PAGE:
I had to get to the clinic early this morning, so I told Gonzalo to meet me after the cataract surgeries were finished.
The theatre is quite small and there’s only one room used for operations, which limits the clinic’s capacity somewhat but I was able to go in and take a few photographs.
After breakfast I met up with Gonzalo and we returned to Aprecia to interview the Theatre Manager and some of the other staff members involved in the surgical unit of the hospital, including Fernando – one of Aprecia’s Trainee Surgeons (pictured).
Gonzalo met me again at the hotel from where we were then driven back to the clinic.
This morning there were plenty of new patients coming into the clinic and they kindly came to talk to me while they waited to be seen. They all told me about how grateful they were to be receiving either cheap or sometimes even free medical treatment and life changing surgeries.
My fourth day in Boliva saw me visit a clinic called ‘Aprecia’ in Santa Cruz de la Sierra which caters for the needs of people with various visual impairments including cataracts and blindness through to diabetes, glaucoma and eye injuries.
My translator, Gonzalo, was blinded eight years ago as a result of diabetes and as we walk together in the morning from the hotel to the clinic, he fills me in on life in and around Santa Cruz.
I woke up for my second day in sunny Riberalta and braved a motorbike taxi ride back to the ARCA Maranatha Deaf School where I met with Ricky – one of their teachers.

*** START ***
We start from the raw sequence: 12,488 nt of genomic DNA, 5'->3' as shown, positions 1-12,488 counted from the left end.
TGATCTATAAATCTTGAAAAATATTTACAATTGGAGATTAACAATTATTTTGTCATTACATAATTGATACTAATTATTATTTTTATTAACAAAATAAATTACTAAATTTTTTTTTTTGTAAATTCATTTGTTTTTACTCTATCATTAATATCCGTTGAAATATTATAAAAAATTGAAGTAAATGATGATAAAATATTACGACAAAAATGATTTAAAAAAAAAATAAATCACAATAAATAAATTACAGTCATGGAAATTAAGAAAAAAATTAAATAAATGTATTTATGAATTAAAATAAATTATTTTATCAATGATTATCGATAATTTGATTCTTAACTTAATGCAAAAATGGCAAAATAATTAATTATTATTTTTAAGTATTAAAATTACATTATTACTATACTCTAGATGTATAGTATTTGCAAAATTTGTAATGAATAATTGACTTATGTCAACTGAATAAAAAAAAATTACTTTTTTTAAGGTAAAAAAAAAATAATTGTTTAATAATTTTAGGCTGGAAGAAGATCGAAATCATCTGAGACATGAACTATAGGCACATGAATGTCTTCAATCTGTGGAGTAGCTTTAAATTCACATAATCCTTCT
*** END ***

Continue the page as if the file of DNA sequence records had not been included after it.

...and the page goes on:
Ricky was the first person to go through ARCA and to go right through High School with the help of a translator. He now teaches at the school and his enthusiasm has helped Andreas Kolb recruit many new members of staff and provide out-reach into the surrounding community.
With Carol translating Ricky’s sign language, she helped me understand just how hard the staff at ARCA have worked to maintain the school and to help its pupils.
After another early start, I managed to get my flight on to Riberalta, which saw me travelling further north in Bolivia. My next stop would be the Arca Maranatha Deaf School.
When I arrived, I was met by the head of the school, Andreas Kolb (who is deaf himself) and his assistant Carol. They were thoughtful in coming to the airport to welcome me because I didn’t realise that car taxis are unheard of in Riberalta. I would have had to balance my suitcase and camera equipment on the back of a motorbike, so I fully appreciated their offer of a lift!
The school was lovely – teaching around 30-40 pupils in the morning classes and running workshops and classes in the evenings for the older students, parents and trainee teachers.
I arrived early in the morning at Trinidad in Bolivia, and after dumping my bags at the hotel I went straight out into the muggy tropical air to visit the first of the projects that I had been sent to report on.
The Clinic wasn’t too far out of town and I bounced along in an old Nissan Sunny to where the new hospital had just been built, complete with an Operating Theatre that provides a much needed service of advanced medical care in the area.
The clinic saves money by making ear moulds that a local dentist helped to design. He came up with a way of making them locally using his knowledge as an orthodontist. His design has helped the clinic to cut the cost of importing them in from elsewhere.